By Hamza Ibrahim
KANO, Nigeria (Reuters) – In a small factory in Nigeria’s northern Kano city, Muhammad Khamis Umar stares at stacks of plastic products that have not been sold for over a week since new President Bola Tinubu scrapped a fuel subsidy, sharply driving up the cost of petrol.
Most of Umar’s customers came from across Nigeria’s northern states to buy plastic plates, bowls and buckets in bulk, but demand has fallen since transport fares and the cost of filling a vehicle’s tank surged after gasoline prices nearly tripled on May 31.
“More than 80% of my customers have stopped coming to take products from us because of the high cost of transportation,” said Umar, whose clients are small traders, some from Kano state, after which the city is named.
Before the fuel subsidy removal Umar could hardly cope with demand and customers would wait hours for orders. He imported new machines from China in February to ramp up production.
Now, customers have slowed to a trickle, he has cut production to 40% capacity. Daily sales fell from a high of 1 million naira ($2,146) to 50,000 naira, Umar said.
“As you can see I am literally out of business,” the 50-year-old said, pointing to the new machines laying idle on a visit to his factory.
Many in Africa’s biggest economy earn a living from small and informal businesses but grid power is patchy. That means that businesses and households rely on petrol generators for electricity.
For decades, the popular fuel subsidy kept prices low but drained billions of dollars from the coffers of Africa’s biggest oil producer, which nonetheless grapples with high rates of poverty.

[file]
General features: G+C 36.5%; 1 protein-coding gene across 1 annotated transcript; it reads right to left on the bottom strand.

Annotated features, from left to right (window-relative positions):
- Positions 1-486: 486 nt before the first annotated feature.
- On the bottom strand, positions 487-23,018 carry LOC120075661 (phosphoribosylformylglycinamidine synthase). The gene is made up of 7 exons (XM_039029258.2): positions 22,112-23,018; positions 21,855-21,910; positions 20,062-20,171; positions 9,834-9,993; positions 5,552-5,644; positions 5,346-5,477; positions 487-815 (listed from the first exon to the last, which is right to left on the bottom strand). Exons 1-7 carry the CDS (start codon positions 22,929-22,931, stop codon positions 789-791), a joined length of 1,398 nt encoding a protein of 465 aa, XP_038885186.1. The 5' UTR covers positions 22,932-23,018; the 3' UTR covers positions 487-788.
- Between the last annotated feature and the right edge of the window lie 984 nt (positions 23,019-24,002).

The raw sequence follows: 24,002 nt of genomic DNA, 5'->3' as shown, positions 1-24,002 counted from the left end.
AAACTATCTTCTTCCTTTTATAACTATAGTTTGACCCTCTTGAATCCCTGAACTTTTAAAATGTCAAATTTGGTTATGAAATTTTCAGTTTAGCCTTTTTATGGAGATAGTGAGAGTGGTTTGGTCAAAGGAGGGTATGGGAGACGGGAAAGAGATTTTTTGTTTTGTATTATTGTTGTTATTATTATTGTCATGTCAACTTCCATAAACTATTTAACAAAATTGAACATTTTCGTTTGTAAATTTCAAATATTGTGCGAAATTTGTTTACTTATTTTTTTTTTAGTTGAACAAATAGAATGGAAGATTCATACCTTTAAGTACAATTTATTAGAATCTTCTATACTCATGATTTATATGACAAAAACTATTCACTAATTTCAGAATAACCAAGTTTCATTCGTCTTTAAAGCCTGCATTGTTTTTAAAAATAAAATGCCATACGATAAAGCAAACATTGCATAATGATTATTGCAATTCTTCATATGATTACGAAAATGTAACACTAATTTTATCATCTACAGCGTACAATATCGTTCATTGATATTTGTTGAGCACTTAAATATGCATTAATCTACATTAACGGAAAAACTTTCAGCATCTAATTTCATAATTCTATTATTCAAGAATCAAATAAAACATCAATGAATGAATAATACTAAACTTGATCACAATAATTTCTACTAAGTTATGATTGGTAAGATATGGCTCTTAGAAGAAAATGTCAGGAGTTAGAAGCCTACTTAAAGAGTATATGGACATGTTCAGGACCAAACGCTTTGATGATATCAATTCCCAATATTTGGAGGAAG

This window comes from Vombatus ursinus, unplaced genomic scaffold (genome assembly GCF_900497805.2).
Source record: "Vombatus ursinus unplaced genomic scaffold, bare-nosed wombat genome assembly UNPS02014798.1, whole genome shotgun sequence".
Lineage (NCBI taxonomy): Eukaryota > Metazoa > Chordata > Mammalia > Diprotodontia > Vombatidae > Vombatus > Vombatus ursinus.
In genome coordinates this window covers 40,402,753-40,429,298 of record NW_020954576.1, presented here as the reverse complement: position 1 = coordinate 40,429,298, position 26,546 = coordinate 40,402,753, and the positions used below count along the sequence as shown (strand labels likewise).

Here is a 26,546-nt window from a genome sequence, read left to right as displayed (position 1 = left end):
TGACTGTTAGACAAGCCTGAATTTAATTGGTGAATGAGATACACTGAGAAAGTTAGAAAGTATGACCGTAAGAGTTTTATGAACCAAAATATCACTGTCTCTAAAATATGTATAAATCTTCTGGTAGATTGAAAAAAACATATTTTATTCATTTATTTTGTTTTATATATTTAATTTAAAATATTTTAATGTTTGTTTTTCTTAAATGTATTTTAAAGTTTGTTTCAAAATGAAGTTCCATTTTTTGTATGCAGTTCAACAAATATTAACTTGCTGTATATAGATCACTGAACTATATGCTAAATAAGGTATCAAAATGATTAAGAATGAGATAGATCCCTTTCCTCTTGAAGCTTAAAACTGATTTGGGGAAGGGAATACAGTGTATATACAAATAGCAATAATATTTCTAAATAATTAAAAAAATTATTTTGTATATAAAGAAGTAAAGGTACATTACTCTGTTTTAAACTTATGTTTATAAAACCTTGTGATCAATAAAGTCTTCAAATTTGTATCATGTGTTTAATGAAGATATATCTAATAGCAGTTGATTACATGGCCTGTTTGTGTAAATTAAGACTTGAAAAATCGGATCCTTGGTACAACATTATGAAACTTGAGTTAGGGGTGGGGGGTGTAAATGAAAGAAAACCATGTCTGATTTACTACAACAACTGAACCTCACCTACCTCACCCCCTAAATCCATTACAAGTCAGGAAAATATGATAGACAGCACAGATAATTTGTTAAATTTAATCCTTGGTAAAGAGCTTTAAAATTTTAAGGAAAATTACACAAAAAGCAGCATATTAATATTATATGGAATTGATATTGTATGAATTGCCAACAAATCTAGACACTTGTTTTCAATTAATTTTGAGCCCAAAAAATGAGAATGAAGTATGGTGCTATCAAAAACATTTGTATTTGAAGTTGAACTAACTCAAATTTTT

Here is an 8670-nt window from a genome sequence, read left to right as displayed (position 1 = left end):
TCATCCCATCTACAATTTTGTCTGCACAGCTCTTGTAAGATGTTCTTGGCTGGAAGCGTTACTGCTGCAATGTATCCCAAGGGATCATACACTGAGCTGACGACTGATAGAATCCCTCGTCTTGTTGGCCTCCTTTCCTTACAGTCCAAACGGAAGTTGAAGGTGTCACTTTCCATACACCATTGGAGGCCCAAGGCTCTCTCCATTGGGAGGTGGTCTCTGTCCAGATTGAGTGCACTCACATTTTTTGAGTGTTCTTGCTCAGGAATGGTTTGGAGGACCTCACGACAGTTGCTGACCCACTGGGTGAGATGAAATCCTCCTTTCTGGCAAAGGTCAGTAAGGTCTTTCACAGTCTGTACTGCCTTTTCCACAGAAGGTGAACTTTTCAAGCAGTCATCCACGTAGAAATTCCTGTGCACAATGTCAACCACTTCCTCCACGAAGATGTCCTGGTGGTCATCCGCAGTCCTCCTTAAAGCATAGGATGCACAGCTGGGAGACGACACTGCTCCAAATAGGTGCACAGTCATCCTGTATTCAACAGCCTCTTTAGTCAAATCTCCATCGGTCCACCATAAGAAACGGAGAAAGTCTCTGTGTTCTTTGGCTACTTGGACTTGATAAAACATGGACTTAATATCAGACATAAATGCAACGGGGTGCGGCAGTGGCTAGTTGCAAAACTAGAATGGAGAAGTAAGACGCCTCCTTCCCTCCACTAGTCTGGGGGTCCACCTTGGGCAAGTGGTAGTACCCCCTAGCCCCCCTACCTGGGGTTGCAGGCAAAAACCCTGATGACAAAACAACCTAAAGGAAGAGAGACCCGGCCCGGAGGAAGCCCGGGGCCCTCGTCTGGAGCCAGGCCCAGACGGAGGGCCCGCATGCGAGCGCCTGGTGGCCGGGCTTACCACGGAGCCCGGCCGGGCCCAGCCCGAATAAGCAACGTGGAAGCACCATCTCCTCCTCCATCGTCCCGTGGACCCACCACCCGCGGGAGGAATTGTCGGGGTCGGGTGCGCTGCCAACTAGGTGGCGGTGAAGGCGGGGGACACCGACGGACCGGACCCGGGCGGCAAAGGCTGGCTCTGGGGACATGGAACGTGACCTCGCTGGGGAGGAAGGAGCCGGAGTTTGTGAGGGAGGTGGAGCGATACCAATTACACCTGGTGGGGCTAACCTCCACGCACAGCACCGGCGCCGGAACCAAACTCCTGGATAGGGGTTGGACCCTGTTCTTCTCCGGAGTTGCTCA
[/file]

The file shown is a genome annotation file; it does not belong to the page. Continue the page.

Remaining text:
The subsidy removal angered labour unions but they have suspended an indefinite strike after talks with the government. The unions want a more than six-fold rise in monthly minimum wage from 30,000 naira, among a raft of demands.
In the federal capital Abuja, hair stylist Tina Doofan Orji has seen fewer clients after she raised prices by more than half to make up for higher petrol costs.
She can use up to 25 litres daily for a generator to power her salon, which now costs nearly three times what she used to pay. But passing on the costs to clients has been hard.
“They wont pay, they won’t accept,” she said, adding that some customers told her they were prioritising food and school fees over styling their hair.
Economic analysts expect to see the impact of higher petrol costs in the June inflation rate, which is already near a two-decade high. Farmers also face higher costs to take produce to markets, which will lead to higher food prices, analysts said.
In Kano, Umar pondered the future of his business.
“Once we exhaust the raw materials at our disposal, we will completely stop production unless things change,” he said.